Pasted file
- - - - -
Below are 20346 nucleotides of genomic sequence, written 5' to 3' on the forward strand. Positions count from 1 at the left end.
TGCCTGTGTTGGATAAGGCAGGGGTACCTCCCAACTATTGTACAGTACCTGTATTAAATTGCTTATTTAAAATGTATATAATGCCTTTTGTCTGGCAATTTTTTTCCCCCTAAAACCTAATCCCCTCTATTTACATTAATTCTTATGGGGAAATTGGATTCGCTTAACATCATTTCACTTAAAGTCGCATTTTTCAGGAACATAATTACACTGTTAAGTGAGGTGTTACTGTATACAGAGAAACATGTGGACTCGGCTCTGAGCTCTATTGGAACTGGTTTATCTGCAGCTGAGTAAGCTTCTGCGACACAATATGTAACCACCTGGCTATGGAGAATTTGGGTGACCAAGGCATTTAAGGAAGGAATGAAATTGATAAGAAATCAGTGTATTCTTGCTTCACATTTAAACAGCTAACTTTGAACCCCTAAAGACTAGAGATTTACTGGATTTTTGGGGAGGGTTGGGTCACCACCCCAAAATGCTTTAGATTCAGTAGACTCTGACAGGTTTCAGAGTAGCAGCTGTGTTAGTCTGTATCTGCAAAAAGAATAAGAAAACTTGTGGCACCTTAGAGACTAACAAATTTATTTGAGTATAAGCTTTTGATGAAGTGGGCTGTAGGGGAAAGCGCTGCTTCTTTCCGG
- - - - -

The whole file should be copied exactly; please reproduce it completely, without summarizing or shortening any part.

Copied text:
Below are 20346 nucleotides of genomic sequence, written 5' to 3' on the forward strand. Positions count from 1 at the left end.
TGCCTGTGTTGGATAAGGCAGGGGTACCTCCCAACTATTGTACAGTACCTGTATTAAATTGCTTATTTAAAATGTATATAATGCCTTTTGTCTGGCAATTTTTTTCCCCCTAAAACCTAATCCCCTCTATTTACATTAATTCTTATGGGGAAATTGGATTCGCTTAACATCATTTCACTTAAAGTCGCATTTTTCAGGAACATAATTACACTGTTAAGTGAGGTGTTACTGTATACAGAGAAACATGTGGACTCGGCTCTGAGCTCTATTGGAACTGGTTTATCTGCAGCTGAGTAAGCTTCTGCGACACAATATGTAACCACCTGGCTATGGAGAATTTGGGTGACCAAGGCATTTAAGGAAGGAATGAAATTGATAAGAAATCAGTGTATTCTTGCTTCACATTTAAACAGCTAACTTTGAACCCCTAAAGACTAGAGATTTACTGGATTTTTGGGGAGGGTTGGGTCACCACCCCAAAATGCTTTAGATTCAGTAGACTCTGACAGGTTTCAGAGTAGCAGCTGTGTTAGTCTGTATCTGCAAAAAGAATAAGAAAACTTGTGGCACCTTAGAGACTAACAAATTTATTTGAGTATAAGCTTTTGATGAAGTGGGCTGTAGGGGAAAGCGCTGCTTCTTTCCGG